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    ABSTRACT: Residential gardens have been understudied as spaces for community building, health, housing improvement, and environmental justice. While research in the environmental justice and food justice literatures have focused primarily on community gardens, there continues to be a dearth of research and understanding of the benefits and potential challenges of home gardens, for individuals, families, and communities. This community based research project examines a cohort of 36 families that received a home garden, training classes, plants and supplies, and technical support in the spring, summer, and fall of 2013 through a program run by Meet Each Need with Dignity (MEND). MEND is an antipoverty organization operating in Pacoima, a low-income, historically industrial, and predominantly Latino neighborhood in the city of Los Angeles. We follow families through one planting cycle, interviewing participants upon receiving their garden and through their first harvest. While in the first stage of a multi-year effort, our data demonstrates the potential for home gardens to contribute to household food budgets, increase pride in homes, motivate community involvement, and provide proximate pockets of green space. This project is a first step towards filling the gap in the literature on home gardens and their potential role in greening communities burdened by historical pollution.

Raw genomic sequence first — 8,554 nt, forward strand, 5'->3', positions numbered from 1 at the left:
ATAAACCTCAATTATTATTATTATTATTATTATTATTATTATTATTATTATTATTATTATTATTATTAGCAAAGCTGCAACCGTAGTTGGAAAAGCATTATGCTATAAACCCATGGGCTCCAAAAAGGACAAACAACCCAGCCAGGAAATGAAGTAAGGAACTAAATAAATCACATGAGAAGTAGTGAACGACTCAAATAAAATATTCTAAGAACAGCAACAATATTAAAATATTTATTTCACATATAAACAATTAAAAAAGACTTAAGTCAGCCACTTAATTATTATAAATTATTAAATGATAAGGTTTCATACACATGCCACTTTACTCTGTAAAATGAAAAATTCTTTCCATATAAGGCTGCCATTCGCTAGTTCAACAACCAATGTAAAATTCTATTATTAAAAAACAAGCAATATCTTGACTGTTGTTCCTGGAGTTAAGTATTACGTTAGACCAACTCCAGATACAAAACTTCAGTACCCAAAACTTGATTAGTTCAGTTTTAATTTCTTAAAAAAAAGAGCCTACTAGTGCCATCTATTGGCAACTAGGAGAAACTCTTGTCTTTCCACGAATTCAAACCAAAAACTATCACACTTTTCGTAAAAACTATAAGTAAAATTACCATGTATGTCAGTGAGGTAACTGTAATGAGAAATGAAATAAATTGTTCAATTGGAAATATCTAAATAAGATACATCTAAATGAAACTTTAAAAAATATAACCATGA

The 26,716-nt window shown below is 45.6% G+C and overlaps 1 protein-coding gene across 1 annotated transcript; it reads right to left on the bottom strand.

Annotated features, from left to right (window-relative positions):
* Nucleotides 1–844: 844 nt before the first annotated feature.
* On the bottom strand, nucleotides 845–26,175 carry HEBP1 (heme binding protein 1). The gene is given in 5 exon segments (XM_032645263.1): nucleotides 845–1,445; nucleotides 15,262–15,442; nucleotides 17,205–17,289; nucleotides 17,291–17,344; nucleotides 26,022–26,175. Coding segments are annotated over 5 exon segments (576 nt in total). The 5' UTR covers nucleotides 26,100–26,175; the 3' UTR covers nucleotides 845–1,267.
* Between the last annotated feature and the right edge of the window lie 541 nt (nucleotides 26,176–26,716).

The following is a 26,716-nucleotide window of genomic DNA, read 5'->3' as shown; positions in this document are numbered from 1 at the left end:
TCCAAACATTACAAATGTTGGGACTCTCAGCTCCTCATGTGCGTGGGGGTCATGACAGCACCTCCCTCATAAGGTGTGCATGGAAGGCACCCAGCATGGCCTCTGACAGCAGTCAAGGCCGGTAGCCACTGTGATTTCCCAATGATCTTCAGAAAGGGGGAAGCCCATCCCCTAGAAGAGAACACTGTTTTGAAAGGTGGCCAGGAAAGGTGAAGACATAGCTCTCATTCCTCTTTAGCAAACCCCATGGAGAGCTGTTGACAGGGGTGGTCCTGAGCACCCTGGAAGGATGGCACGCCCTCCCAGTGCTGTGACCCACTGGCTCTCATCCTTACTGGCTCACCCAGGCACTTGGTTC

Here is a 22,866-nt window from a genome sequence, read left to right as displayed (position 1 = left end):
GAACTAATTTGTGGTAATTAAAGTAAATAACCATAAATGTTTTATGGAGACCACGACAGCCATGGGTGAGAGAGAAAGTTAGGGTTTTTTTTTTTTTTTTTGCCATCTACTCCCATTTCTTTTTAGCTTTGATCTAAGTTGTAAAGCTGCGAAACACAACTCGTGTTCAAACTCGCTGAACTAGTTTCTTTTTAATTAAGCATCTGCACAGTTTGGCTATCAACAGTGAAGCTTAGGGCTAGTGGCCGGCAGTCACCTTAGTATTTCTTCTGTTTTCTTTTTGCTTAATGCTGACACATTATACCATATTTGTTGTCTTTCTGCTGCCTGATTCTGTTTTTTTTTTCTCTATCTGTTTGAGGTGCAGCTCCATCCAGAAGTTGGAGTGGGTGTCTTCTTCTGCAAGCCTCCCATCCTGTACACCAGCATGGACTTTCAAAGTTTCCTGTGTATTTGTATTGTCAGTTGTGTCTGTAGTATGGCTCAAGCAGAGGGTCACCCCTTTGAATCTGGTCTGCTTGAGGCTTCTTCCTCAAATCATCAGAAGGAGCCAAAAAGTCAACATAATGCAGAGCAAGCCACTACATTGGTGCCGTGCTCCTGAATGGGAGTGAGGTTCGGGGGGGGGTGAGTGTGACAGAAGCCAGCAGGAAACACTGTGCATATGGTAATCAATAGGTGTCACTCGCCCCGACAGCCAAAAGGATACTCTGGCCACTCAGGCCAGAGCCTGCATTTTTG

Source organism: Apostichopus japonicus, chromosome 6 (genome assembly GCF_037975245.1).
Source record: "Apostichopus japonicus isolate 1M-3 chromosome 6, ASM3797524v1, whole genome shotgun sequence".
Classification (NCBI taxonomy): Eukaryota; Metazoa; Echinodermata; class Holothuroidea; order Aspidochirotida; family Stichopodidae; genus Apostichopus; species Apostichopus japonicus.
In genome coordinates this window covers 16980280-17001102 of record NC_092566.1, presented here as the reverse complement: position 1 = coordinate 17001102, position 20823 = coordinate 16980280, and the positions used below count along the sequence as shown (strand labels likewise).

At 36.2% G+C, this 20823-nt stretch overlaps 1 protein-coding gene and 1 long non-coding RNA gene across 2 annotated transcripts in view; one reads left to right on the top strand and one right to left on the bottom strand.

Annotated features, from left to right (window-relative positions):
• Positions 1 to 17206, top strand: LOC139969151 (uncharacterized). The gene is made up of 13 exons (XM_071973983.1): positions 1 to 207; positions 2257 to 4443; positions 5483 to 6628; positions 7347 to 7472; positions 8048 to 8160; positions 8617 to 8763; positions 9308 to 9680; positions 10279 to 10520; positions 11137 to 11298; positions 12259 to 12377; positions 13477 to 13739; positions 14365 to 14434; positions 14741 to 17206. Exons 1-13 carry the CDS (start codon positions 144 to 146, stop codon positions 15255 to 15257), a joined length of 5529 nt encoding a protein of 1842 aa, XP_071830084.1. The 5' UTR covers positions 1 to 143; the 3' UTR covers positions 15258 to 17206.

Environmental Justice 04/2015; 8(3):150429080953002. DOI:10.1089/env.2015.0005